Before the final adoption of the lean supply chain process, Tesco underwent a lot of transitions, including direct to store delivery, centralization, composite, and vertical collaboration. Currently, the primary concentration of the lean supply chain system included increased availability for their consumers, using their business scales to reduce production wastes while maximizing quality and freshness of products and services (Sanders et al., 2016), and finally improving the business’ overall efficacy by establishing stable business process that are flexible to the demands of the customers and at the same time maintaining their relationship with the suppliers. Besides, its supply chain management incorporates four distinct teams that ensure the lean strategy is functional. The first team is the development and blueprint team, which focuses on providing their availability to the customers while minimizing waste through innovation. The teams work on supply chain analytics to offer the business a tremendous competitive advantage over its competitors and synergize their effort with suppliers to improve the business production processes. The second team is the supplier ordering team that plans on manufacturing and supply of products as demanded by the consumers. Next, is the store ordering team that maintains the right order levels in the store based on the needs of their customers to ensure their satisfaction. The final group is the security and loss prevention team, which provides safety standards in their working environments to prevent unnecessary losses, which equates to waste.
In regards to lean thinking, Tesco express is one of the extensive distribution facilities in the UK that ensures that its products are in a continuous flow to their customers, and this act as one of the critical drivers of Tesco’s supply chain management in providing continued services to the consumers. In regards to their inventory, they ensure value stream mapping as a way of reducing wastes through passing the inventory management to their small distribution centers to create more value to end-users. They have then used their store spaces effectively, and the RFID has been significant in handling their inventory (Fatricia, 2017).
On the same hand, transportation is also vital as Tesco witnesses an extensive annual distribution of their products to the consumers. They adopted the multimodal system of transporting to serve clients based explicitly on their placed orders, time, and price, as per the pulling principle of the lean concept. Besides, they ensured that the transportation channels are very efficient for maintaining the quality of the product during delivery to the consumers. Their newly adopted transportation mechanism has seen them through cutting carbon emission on rail transportation, as well as increasing their presence to their clients swiftly and conveniently. Considering their information management, the use of automated data software is acumen to the perfection principle of the lean concept (Alkhatib). In other words, their significant data analytics methods enable them to understand their sales patterns, target consumers, and demand by various clients, thus serving them correctly. Besides, by having an efficient information management system, there is improved process management that resulted in reduced powers of the buyer, which enabled them to be customer-centric in their production to eliminate wastage of excess or unnecessary output. Notably, it gives them an advantage over the clients as they can understand perfectly the needs of each customer segment.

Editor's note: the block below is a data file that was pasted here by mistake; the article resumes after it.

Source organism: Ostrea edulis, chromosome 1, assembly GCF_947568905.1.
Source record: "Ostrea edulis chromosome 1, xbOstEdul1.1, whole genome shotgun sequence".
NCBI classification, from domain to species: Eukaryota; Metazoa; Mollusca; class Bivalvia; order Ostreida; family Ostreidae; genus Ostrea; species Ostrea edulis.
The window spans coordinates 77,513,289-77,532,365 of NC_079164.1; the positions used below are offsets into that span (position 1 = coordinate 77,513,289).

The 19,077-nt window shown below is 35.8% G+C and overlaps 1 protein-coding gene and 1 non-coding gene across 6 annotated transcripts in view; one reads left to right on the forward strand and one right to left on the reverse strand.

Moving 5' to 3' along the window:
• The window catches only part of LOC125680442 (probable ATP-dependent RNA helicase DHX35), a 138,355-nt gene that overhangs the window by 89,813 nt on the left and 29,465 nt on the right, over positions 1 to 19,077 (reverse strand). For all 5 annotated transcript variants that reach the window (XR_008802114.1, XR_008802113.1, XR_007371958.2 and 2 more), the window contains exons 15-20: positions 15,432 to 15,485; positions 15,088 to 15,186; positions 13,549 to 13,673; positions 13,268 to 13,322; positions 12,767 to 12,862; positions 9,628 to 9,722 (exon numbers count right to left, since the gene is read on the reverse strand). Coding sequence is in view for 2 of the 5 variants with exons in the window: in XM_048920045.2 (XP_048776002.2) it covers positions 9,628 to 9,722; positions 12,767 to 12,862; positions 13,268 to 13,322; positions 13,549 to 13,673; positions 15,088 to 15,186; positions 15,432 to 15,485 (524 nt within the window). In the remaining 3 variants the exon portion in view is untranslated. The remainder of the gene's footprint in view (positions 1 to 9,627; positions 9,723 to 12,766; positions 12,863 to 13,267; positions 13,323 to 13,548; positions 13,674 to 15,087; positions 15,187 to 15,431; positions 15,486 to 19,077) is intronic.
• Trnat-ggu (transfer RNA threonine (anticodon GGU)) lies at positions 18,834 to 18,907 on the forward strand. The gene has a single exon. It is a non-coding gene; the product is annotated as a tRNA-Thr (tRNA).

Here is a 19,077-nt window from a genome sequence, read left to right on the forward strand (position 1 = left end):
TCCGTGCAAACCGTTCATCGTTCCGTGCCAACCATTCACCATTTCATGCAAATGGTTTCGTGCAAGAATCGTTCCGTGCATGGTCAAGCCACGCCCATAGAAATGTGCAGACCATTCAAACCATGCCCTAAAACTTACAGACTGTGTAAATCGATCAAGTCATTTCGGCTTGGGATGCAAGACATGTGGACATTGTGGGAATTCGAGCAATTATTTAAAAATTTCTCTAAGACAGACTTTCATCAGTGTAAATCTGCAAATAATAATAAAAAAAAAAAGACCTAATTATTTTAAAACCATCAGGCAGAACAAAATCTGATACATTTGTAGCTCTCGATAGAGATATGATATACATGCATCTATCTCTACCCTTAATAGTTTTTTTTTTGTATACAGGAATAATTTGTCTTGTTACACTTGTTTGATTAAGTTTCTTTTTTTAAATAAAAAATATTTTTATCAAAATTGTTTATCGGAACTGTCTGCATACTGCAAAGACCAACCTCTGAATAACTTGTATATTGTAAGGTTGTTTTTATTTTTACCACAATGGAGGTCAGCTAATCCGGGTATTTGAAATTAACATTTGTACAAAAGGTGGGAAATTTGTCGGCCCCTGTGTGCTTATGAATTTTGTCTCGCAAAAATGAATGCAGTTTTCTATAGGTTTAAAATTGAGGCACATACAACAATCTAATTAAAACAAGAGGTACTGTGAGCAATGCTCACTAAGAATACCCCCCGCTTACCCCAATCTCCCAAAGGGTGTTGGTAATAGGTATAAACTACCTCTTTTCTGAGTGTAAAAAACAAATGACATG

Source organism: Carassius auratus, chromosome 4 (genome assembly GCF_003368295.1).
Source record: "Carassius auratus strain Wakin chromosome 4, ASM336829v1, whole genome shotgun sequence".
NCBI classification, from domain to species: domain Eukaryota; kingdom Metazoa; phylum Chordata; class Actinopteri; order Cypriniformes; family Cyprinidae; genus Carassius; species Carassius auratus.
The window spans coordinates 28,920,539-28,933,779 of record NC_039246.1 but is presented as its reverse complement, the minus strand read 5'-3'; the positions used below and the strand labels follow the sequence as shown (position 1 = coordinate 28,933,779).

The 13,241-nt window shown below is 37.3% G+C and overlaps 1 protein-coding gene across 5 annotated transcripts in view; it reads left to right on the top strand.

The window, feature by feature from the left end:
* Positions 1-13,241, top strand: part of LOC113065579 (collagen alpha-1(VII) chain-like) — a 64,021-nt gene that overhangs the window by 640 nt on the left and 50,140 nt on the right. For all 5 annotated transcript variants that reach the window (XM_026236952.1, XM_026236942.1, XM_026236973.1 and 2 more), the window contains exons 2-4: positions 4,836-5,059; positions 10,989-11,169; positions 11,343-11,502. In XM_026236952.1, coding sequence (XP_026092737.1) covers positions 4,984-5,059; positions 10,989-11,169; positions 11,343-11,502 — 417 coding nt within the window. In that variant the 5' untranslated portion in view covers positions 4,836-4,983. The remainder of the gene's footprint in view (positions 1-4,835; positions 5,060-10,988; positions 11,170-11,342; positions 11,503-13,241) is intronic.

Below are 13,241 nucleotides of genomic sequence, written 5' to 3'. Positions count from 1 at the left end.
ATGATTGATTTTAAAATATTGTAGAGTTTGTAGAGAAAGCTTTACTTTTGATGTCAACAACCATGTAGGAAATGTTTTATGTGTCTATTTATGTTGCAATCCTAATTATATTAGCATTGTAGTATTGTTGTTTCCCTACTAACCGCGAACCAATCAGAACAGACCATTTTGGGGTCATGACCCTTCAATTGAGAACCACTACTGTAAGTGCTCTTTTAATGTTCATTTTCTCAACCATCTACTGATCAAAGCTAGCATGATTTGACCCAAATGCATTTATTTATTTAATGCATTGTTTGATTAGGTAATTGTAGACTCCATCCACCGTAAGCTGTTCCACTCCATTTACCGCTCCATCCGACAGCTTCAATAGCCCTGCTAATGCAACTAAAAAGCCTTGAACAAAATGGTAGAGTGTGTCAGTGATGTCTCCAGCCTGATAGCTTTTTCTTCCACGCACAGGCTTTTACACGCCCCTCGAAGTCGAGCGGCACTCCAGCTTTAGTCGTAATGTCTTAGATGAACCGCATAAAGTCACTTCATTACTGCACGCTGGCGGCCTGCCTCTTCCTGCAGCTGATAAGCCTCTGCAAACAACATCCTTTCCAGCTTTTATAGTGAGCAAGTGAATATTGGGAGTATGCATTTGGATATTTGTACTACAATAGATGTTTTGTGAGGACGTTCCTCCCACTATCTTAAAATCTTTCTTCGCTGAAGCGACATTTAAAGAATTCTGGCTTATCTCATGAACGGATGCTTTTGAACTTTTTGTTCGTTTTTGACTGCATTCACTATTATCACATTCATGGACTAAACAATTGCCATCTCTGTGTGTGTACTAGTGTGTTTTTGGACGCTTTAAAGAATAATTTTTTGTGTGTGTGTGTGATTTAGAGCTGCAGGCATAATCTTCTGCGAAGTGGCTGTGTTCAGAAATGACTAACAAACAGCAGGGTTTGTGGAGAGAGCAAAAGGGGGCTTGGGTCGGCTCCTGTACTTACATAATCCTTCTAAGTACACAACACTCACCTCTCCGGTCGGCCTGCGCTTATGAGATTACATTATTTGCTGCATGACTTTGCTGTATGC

Moreover, on their sourcing, Tesco has regional offices that facilitate its purchase of raw materials in the UK. Its sourcing team ensures that they provide the only product with the best quality to the users, thus establishing value (Voss et al., 2019). The company deployed an end to end strategy where the products are monitored from their source until they are made available in the distribution centers, and the weight in this process is on minimizing wastes and environmental harm to the highest possible levels. Tesco organizes its sourcing into three significant teams to boost the quality of its business processes. The first team acts on supply planning and is responsible for establishing an end to end supply chain with their suppliers to assure accessibility, speed, quality, and productivity of fast-moving consumables like foods and clothes. The other team ac...